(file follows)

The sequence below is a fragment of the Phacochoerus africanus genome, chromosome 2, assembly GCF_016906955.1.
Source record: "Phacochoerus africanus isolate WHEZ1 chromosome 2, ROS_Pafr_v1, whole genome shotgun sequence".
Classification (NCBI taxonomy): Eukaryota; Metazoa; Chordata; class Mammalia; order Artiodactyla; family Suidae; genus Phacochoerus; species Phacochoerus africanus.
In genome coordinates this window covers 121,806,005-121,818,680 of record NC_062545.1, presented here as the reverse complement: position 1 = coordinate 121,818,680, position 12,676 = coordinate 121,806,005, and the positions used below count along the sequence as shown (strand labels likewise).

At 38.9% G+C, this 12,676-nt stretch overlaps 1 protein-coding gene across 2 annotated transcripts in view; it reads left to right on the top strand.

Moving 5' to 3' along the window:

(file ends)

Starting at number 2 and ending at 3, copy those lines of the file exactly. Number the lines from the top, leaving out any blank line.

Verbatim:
Source record: "Phacochoerus africanus isolate WHEZ1 chromosome 2, ROS_Pafr_v1, whole genome shotgun sequence".
Classification (NCBI taxonomy): Eukaryota; Metazoa; Chordata; class Mammalia; order Artiodactyla; family Suidae; genus Phacochoerus; species Phacochoerus africanus.